Leaders cast votes, preach peace

 

Presidential candidates in the May 21 Tripartite Elections cast votes with an appeal for Malawians to maintain peace as results trickle in.

Incumbent President Peter Mutharika, presidential candidate for Democratic Progressive Party (DPP), voted at Goliati Primary School in Thyolo East Constituency home area and saluted registered voters for turning out in large numbers to vote.

He said: “To vote for leaders of one’s choice is very important in a democratic country.  It means people are voting for the future of this country.”

Mutharika casts his vote

Vice-President Saulos Chilima, the UTM Party presidential hopeful, appealed to political leaders to continue preaching peace as the country awaits election results.

Speaking to journalists after casting his ballot at St. Thomas Anglican Commercial School in Lilongwe’s Area 18, he said every candidate who signed the Public Affairs Committee peace declaration should uphold the promise not to incite violence.

“When the results are announced, life must go on. There can only be one winner and everybody must accept it,” he said.

Chilima had to endure an over 40-minute wait to cast his vote after polling staff said his name was missing in the voters’ roll at the centre he had registered. It later transpired that his name was transferred to Chizumulu Island in Likoma District without his knowledge.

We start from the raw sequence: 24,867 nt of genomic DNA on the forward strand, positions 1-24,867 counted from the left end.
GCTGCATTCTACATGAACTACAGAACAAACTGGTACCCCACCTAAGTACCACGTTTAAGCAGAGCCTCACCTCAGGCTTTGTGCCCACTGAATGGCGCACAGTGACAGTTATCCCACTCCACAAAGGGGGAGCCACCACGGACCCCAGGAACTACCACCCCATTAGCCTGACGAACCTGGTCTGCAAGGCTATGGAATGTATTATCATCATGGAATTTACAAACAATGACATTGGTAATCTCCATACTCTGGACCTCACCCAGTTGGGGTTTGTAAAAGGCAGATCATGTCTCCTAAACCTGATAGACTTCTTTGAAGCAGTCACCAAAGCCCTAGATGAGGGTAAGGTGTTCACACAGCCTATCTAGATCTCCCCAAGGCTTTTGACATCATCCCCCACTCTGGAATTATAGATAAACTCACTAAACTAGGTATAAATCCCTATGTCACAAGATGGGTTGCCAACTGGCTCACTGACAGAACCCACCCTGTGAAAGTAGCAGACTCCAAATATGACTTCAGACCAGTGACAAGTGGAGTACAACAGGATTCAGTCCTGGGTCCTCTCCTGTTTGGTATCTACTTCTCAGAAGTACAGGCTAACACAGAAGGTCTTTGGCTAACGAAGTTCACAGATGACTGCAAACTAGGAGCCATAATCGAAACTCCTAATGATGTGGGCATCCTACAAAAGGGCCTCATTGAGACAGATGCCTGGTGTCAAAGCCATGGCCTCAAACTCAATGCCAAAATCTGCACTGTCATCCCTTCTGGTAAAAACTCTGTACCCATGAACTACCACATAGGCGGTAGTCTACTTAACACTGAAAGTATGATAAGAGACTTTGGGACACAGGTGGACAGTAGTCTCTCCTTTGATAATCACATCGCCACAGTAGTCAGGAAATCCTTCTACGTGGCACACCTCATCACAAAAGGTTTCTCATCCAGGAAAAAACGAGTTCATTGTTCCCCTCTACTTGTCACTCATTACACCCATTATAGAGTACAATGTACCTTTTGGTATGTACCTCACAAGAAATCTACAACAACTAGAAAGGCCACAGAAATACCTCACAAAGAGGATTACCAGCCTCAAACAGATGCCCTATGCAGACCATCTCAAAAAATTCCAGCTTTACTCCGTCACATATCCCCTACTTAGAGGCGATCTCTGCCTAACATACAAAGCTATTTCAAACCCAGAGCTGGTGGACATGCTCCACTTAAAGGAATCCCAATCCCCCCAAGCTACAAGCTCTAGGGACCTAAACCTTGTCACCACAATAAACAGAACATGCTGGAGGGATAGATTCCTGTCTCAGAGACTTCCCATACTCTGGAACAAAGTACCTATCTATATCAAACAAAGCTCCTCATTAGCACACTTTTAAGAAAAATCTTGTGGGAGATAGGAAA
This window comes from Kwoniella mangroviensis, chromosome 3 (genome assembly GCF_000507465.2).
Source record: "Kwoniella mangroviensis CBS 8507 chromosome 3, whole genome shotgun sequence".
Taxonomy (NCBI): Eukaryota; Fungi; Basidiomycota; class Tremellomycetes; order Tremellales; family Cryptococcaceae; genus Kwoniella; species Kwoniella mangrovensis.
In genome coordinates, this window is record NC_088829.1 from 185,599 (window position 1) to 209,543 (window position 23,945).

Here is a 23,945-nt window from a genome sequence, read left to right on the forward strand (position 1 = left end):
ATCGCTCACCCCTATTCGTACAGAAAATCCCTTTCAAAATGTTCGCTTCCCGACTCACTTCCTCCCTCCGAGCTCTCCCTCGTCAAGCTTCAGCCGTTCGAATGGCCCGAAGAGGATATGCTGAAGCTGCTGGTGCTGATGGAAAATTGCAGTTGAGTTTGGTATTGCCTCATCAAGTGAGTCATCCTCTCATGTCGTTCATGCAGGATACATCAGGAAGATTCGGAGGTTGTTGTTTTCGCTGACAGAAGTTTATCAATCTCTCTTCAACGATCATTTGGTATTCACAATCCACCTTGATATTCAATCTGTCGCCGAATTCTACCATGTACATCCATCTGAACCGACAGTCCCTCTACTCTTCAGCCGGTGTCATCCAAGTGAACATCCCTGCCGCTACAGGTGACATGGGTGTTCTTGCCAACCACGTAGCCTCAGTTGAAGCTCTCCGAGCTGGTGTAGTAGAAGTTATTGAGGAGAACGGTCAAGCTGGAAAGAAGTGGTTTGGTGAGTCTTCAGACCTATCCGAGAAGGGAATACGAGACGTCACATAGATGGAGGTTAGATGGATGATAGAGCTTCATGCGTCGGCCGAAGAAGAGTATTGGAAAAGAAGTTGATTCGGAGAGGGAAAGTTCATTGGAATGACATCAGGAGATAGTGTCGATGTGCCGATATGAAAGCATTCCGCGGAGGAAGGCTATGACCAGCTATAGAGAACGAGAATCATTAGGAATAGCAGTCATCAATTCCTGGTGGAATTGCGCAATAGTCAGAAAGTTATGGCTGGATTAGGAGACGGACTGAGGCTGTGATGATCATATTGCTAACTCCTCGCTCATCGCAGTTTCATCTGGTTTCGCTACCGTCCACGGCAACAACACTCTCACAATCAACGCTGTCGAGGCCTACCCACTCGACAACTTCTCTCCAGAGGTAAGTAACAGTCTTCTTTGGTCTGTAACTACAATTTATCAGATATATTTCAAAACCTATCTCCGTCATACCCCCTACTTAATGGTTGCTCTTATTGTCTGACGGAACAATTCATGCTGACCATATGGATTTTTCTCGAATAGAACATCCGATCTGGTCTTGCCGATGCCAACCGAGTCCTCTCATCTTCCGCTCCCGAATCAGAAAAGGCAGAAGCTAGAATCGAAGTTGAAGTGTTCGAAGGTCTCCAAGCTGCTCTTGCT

It took the intervention of MEC head office for Chilima to cast his vote.

But the Vice-President remained calm in the whole scene, telling journalists such things happen during voting.

MEC chairperson Jane Ansah said the electoral body had identified a temporary registration clerk as the culprit who transferred the Vice-President.

During his briefing, Chilima also explained why he did not contest as a member of Parliament (MP) as other presidential candidates did.

He said: “I have been a Vice-President of this country [from 2014]. I don’t think one should move from being a Vice-President to a member of Parliament. There are other things to do in this life. I didn’t think it was necessary to do that, I left that to someone else.”

Malawi Congress Party (MCP) presidential candidate Lazarus Chakwera, who served as leader of opposition in Parliament for the past five years, cast his vote amid ululation and cheers from his buoyant supporters at Malembo Primary School in his home village in Lilongwe Rural.

Addressing journalists, the pastor-turned-politician said he was confident the elections will be free and fair.

“We mounted a formidable campaign unlike any other party and any other year and I am very positive about the results… At the end of the day, we must trust our democratic systems and believe the commission will do the right thing.”

United Democratic Front (UDF) candidate Atupele Muluzi voted at Nainunje Primary School in Machinga North East Constituency. He commended electoral stakeholders for making the electoral process transparent, accountable and credible.

Besides the four, there are three other presidential hopefuls—John Chisi of Umodzi Party, Peter Kuwani of Mbakuwaku Movement for Development and Revelend Kaliya, an independent.

Former presidents Bakili Muluzi and Joyce Banda also cast their votes with calls for peace.

Bakili Muluzi also cast his vote at Nainunje Primary School in his Kapoloma Village in Machinga while Banda voted at Malemia Primary School in Zomba Malosa Constituency.

 

(Additional reporting by Staff Writers SUZGO KHUNGA, GOLDEN MATONGA, LUCKY MKANDAWIRE and JONATHAN PASUNGWI and MEC Stringer LEAH MALIMBASA)

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